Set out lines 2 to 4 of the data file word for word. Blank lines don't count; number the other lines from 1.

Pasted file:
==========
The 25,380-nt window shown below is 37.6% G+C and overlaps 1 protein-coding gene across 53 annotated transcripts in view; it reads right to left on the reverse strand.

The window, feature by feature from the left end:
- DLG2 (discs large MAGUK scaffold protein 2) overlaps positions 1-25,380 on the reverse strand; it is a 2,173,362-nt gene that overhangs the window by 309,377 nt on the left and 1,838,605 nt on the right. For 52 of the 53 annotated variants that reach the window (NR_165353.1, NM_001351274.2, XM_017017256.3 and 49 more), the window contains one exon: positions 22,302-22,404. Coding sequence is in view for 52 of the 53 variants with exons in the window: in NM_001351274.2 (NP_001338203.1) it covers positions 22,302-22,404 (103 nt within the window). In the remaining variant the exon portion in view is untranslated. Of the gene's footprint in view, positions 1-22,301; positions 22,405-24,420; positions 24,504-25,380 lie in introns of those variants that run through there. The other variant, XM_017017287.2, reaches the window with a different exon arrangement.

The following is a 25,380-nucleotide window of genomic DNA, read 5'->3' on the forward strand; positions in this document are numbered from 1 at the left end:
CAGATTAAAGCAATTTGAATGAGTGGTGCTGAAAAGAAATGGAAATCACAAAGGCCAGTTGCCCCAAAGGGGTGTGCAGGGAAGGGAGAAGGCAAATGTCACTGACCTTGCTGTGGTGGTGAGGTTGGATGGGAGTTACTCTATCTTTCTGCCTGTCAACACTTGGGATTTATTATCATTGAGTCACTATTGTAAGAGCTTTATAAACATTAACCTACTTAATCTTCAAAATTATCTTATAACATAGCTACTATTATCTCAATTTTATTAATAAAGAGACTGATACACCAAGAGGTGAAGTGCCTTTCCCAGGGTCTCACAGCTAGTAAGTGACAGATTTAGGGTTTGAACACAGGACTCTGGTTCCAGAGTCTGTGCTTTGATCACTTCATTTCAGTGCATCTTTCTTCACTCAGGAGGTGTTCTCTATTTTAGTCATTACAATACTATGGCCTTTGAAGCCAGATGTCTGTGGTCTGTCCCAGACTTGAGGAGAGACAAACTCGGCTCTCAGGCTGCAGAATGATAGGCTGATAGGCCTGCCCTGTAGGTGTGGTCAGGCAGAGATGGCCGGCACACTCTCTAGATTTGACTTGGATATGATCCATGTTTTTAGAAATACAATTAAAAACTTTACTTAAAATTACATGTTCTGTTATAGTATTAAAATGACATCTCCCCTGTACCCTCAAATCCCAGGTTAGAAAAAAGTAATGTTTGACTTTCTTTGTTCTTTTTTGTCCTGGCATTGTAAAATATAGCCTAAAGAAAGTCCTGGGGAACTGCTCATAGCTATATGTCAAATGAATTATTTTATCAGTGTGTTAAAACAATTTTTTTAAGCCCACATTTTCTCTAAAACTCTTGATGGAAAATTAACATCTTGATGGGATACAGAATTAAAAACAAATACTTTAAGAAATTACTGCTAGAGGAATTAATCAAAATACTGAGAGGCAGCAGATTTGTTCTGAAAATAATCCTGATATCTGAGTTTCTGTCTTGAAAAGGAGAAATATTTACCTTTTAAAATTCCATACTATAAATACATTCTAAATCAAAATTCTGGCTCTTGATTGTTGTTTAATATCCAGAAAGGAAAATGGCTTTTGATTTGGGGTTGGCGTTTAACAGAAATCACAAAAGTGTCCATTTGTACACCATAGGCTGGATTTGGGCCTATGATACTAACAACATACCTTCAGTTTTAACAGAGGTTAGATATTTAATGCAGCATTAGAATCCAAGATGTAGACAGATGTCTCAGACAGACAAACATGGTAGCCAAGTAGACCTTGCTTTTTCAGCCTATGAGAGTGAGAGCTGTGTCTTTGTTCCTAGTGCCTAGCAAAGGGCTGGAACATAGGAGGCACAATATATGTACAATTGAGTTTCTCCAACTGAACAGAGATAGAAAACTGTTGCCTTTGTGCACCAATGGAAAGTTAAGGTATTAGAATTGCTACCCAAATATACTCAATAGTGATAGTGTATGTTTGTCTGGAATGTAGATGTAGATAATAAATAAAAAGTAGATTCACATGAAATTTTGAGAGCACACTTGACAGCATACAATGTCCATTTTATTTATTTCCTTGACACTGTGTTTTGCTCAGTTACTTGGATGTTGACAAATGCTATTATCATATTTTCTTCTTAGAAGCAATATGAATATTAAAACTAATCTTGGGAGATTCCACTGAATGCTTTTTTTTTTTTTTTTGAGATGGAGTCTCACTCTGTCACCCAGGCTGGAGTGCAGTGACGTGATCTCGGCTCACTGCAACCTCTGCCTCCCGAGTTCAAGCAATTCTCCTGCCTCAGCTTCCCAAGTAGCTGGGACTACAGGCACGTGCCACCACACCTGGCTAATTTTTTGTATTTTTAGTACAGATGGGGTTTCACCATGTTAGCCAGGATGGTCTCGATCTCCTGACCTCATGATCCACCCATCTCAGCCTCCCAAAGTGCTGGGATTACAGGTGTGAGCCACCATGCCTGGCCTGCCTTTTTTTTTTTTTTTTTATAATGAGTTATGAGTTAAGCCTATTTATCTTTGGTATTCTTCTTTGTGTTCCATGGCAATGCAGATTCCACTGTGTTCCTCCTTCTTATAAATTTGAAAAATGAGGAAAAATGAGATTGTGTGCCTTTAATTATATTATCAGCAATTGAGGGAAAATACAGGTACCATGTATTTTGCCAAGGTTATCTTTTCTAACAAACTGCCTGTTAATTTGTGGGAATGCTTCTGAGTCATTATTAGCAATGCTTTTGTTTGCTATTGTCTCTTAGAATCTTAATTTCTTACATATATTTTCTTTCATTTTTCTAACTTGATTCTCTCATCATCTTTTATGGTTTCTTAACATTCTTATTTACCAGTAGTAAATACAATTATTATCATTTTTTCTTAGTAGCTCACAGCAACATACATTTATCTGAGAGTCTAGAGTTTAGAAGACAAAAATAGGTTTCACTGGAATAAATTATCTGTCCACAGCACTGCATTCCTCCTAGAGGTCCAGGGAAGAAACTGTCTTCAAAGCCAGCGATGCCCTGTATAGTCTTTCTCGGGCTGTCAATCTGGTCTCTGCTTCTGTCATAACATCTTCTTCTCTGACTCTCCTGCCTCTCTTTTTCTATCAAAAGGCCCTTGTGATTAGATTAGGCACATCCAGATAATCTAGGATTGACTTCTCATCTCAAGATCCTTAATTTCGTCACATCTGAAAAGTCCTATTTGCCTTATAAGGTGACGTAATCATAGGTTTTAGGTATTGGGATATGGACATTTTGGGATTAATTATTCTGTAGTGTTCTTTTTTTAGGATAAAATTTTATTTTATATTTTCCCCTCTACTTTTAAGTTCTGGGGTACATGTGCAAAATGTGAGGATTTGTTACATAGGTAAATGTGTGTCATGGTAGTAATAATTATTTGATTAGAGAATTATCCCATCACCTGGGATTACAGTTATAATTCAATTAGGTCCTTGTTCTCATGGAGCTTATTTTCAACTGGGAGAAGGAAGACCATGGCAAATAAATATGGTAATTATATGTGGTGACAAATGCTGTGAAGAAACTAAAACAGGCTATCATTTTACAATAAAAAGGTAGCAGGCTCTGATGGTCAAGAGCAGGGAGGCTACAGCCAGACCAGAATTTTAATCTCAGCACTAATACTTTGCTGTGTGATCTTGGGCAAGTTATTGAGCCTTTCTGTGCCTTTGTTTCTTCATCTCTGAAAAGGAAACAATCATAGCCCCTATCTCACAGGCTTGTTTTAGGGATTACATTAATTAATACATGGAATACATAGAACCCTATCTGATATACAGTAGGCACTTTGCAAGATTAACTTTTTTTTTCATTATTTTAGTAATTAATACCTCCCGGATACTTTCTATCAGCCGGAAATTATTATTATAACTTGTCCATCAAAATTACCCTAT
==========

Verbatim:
The window, feature by feature from the left end:
- DLG2 (discs large MAGUK scaffold protein 2) overlaps positions 1-25,380 on the reverse strand; it is a 2,173,362-nt gene that overhangs the window by 309,377 nt on the left and 1,838,605 nt on the right. For 52 of the 53 annotated variants that reach the window (NR_165353.1, NM_001351274.2, XM_017017256.3 and 49 more), the window contains one exon: positions 22,302-22,404. Coding sequence is in view for 52 of the 53 variants with exons in the window: in NM_001351274.2 (NP_001338203.1) it covers positions 22,302-22,404 (103 nt within the window). In the remaining variant the exon portion in view is untranslated. Of the gene's footprint in view, positions 1-22,301; positions 22,405-24,420; positions 24,504-25,380 lie in introns of those variants that run through there. The other variant, XM_017017287.2, reaches the window with a different exon arrangement.

The following is a 25,380-nucleotide window of genomic DNA, read 5'->3' on the forward strand; positions in this document are numbered from 1 at the left end: